Ariel Lineberger, Engineering
Name: Ariel R’Monie Lineberger
College: College of Engineering and Technology
Concentration: Environmental engineering
Minor: Mathematics and composite natural science
Hobbies/interests: Hiking, traveling, painting and taking care of my plants
Clubs and Organizations: Society of Women Engineers, National Society of Black Engineers,
WGO Book Club, ReLeaf, Sustainabilibees
Favorite hangouts: Coastal Fog
Favorite places on campus: Life Science and Biotechnology Building, Room 3001
Favorite places to eat: CAVA
Favorite classes: Surface water hydrology
Professors who influenced you the most: Dr. Natasha Bell, Dr. Randall Etheridge and Dr. Tarek Abdel-Salam. Each professor has assisted me in realizing my full potential. They each have challenged me in my educational and professional career to excel and to take on responsibilities that have in turn opened new opportunities.
Dream job: Work for the Environmental Protection Agency, and when I retire, I would like to volunteer for the National Park Service.
Role model: My mom is my role model. She is a big support in my life, and she keeps me grounded. In the face of adversity, stress or excitement, she has been a common denominator of support in every facet of my life.
Your words to live by: “There is no passion to be found playing small — in settling for a life that is less than the one you are capable of living.” — Nelson Mandela
What advice do you have for other students? “Break the mold. Challenge yourself and use this time in college to build yourself up from the inside out. Do not go through the motions. You are your own advocating force in college, and there are so many opportunities for you to travel, network and gain experience during college if you seek it out. ECU professors are more than willing to help you achieve your goals, and as long as you have the drive, they will assist you in making these goals attainable in every way possible.”
What is something cool about ECU that you wish you had known during your first year? I wish I had known about all the free parking around campus sooner. Now that I am a senior I have found some great spots that are close to campus. Since I work in two locations that are on completely different sides of campus, these parking spots come in handy, especially when I miss the bus.
Ariel Lineberger came to East Carolina University for the small class sizes.
“I didn’t want to be just a number,” she said. “I wanted to actually talk to my professors, to be known and actually to be seen throughout the campus, too.”
And now that she’s graduating on Friday with a degree in engineering, Lineberger is looking back on big-time experiences.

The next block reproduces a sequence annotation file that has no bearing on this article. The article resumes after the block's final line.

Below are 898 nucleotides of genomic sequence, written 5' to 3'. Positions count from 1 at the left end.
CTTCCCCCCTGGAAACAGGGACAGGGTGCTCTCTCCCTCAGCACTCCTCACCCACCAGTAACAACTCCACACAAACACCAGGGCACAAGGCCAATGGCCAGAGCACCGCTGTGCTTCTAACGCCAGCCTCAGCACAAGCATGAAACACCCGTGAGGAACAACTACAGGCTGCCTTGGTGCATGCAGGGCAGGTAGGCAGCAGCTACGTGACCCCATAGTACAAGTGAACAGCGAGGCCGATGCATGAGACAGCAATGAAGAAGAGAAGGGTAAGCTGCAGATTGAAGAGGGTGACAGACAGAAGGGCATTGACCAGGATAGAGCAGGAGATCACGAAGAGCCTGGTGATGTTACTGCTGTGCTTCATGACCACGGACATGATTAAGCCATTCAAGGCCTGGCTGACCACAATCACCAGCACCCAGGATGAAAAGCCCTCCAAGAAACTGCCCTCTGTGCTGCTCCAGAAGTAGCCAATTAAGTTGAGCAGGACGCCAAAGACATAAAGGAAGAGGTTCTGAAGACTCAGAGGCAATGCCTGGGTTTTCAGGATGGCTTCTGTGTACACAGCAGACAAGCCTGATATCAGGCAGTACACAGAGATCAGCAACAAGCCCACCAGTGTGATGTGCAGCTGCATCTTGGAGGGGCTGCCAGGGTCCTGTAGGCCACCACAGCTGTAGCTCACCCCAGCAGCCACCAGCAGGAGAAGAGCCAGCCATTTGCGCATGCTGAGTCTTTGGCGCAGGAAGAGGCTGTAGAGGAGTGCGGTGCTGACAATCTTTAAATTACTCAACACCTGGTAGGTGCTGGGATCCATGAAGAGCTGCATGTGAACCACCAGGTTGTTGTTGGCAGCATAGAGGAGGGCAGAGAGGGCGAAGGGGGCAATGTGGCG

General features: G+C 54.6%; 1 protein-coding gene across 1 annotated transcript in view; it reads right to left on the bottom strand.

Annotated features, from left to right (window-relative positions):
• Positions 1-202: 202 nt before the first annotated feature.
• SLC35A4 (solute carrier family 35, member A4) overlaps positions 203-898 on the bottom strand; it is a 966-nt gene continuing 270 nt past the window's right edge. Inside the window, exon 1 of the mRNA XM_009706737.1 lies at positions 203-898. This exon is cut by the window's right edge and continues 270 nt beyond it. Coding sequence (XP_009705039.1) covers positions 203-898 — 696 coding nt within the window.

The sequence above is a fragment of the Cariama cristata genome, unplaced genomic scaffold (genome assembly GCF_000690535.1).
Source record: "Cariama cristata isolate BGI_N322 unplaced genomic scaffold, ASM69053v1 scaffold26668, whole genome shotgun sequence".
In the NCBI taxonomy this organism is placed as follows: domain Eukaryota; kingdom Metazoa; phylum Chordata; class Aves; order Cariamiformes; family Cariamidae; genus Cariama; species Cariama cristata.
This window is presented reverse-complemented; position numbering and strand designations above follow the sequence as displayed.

“As long as you want it, you can get it at ECU,” she said.
Lineberger attended and presented at national conferences, winning awards for her work. She worked as a lab manager and project manager. She conducted research and helped guide companies and businesses in efforts to reduce pollution. She joined and became involved in student organizations such as the Society of Women Engineers and the National Society of Black Engineers.
“It’s all encompassed me to be who I am today,” she said. “… Everything just kind of comes into a big pot and cooks up success for you.”
But that success wasn’t easy. She came to ECU during the COVID-19 pandemic.
“Overall it was a big adversity having COVID, being a first-generation college student and being a woman in engineering, being a minority in engineering,” Lineberger said. “This has all been a big hurdle I had to overcome.”
She said she enjoyed meeting new people at ECU and just hanging out on the Mall with friends, calling those some of her favorite experiences. She advocated for STEM education by serving youth during summer camps.
“It’s pretty fun. I like working with them,” she said of teaching youth about STEM. “It reminds me how I was back in those days.”
In the classroom, she was a multiple scholarship recipient and was the 2022 American Water Resources Association Diversity, Equity and Inclusion national scholarship recipient as an undergraduate. She helped construct wetlands for the Greenville Utilities Commission and led students as part of a pollution prevention internship program for the Center for Sustainable Energy and Environmental Engineering.
Her passion for the environment — her degree is in engineering with a concentration in environmental engineering — is a result of her upbringing in the small western North Carolina town of Nebo.
“It combined my love for math and science, but also ecological aspects of actually working with nature and seeing how nature can benefit us, because for me there’s a symbiosis with nature and humans so we need to make sure that is always taken care of and respected,” Lineberger said.
She plans to wrap up some projects at ECU after graduation and has an eye on graduate school as she considers her career options. She firmly believes in self-advocacy and advises others to get involved and ask professors about opportunities for work and research.
“You need to make sure you get what you want out of this experience because you’re paying for it like an investment, and you are your best investment,” Lineberger said. “And whether it’s your education or taking care of yourself mentally and physically, those are the best things you can do for yourself.”